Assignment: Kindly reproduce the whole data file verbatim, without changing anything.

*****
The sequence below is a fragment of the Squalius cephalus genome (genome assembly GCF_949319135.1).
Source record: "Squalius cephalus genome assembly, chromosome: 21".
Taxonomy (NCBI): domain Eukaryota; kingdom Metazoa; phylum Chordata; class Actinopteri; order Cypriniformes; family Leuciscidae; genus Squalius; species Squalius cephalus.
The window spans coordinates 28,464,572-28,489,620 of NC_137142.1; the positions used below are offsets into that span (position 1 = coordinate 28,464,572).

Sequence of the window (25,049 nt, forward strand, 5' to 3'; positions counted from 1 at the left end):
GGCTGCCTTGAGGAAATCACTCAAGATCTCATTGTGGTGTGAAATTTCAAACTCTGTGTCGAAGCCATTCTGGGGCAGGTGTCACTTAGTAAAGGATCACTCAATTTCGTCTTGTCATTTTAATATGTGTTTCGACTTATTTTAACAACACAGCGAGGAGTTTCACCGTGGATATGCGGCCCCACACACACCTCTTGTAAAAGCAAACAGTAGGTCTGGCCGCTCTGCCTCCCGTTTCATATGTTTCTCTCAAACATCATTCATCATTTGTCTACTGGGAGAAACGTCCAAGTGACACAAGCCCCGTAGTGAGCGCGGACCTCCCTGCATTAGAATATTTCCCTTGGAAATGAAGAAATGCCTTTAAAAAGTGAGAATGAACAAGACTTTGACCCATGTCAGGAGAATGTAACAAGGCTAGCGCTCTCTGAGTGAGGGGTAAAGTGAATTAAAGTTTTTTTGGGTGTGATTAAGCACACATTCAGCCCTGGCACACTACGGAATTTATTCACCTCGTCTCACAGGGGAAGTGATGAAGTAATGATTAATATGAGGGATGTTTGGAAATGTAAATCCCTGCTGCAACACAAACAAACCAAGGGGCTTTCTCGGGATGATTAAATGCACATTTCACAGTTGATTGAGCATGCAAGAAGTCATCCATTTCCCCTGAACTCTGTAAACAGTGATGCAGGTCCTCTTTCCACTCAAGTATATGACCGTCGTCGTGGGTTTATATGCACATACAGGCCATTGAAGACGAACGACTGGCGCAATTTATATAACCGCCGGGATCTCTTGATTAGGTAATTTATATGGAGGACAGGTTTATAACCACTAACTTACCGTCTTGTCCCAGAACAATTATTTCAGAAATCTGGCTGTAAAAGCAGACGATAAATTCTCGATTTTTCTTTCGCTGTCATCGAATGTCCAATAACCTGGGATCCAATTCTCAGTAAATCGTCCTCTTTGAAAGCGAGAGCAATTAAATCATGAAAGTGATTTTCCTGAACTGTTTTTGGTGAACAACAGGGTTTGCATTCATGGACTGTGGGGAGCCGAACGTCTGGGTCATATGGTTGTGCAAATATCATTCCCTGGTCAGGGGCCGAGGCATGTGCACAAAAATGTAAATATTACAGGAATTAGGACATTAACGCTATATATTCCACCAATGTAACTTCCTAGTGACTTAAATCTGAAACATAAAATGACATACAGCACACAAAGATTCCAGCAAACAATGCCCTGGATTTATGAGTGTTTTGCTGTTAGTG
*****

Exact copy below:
The sequence below is a fragment of the Squalius cephalus genome (genome assembly GCF_949319135.1).
Source record: "Squalius cephalus genome assembly, chromosome: 21".
Taxonomy (NCBI): domain Eukaryota; kingdom Metazoa; phylum Chordata; class Actinopteri; order Cypriniformes; family Leuciscidae; genus Squalius; species Squalius cephalus.
The window spans coordinates 28,464,572-28,489,620 of NC_137142.1; the positions used below are offsets into that span (position 1 = coordinate 28,464,572).

Sequence of the window (25,049 nt, forward strand, 5' to 3'; positions counted from 1 at the left end):
GGCTGCCTTGAGGAAATCACTCAAGATCTCATTGTGGTGTGAAATTTCAAACTCTGTGTCGAAGCCATTCTGGGGCAGGTGTCACTTAGTAAAGGATCACTCAATTTCGTCTTGTCATTTTAATATGTGTTTCGACTTATTTTAACAACACAGCGAGGAGTTTCACCGTGGATATGCGGCCCCACACACACCTCTTGTAAAAGCAAACAGTAGGTCTGGCCGCTCTGCCTCCCGTTTCATATGTTTCTCTCAAACATCATTCATCATTTGTCTACTGGGAGAAACGTCCAAGTGACACAAGCCCCGTAGTGAGCGCGGACCTCCCTGCATTAGAATATTTCCCTTGGAAATGAAGAAATGCCTTTAAAAAGTGAGAATGAACAAGACTTTGACCCATGTCAGGAGAATGTAACAAGGCTAGCGCTCTCTGAGTGAGGGGTAAAGTGAATTAAAGTTTTTTTGGGTGTGATTAAGCACACATTCAGCCCTGGCACACTACGGAATTTATTCACCTCGTCTCACAGGGGAAGTGATGAAGTAATGATTAATATGAGGGATGTTTGGAAATGTAAATCCCTGCTGCAACACAAACAAACCAAGGGGCTTTCTCGGGATGATTAAATGCACATTTCACAGTTGATTGAGCATGCAAGAAGTCATCCATTTCCCCTGAACTCTGTAAACAGTGATGCAGGTCCTCTTTCCACTCAAGTATATGACCGTCGTCGTGGGTTTATATGCACATACAGGCCATTGAAGACGAACGACTGGCGCAATTTATATAACCGCCGGGATCTCTTGATTAGGTAATTTATATGGAGGACAGGTTTATAACCACTAACTTACCGTCTTGTCCCAGAACAATTATTTCAGAAATCTGGCTGTAAAAGCAGACGATAAATTCTCGATTTTTCTTTCGCTGTCATCGAATGTCCAATAACCTGGGATCCAATTCTCAGTAAATCGTCCTCTTTGAAAGCGAGAGCAATTAAATCATGAAAGTGATTTTCCTGAACTGTTTTTGGTGAACAACAGGGTTTGCATTCATGGACTGTGGGGAGCCGAACGTCTGGGTCATATGGTTGTGCAAATATCATTCCCTGGTCAGGGGCCGAGGCATGTGCACAAAAATGTAAATATTACAGGAATTAGGACATTAACGCTATATATTCCACCAATGTAACTTCCTAGTGACTTAAATCTGAAACATAAAATGACATACAGCACACAAAGATTCCAGCAAACAATGCCCTGGATTTATGAGTGTTTTGCTGTTAGTG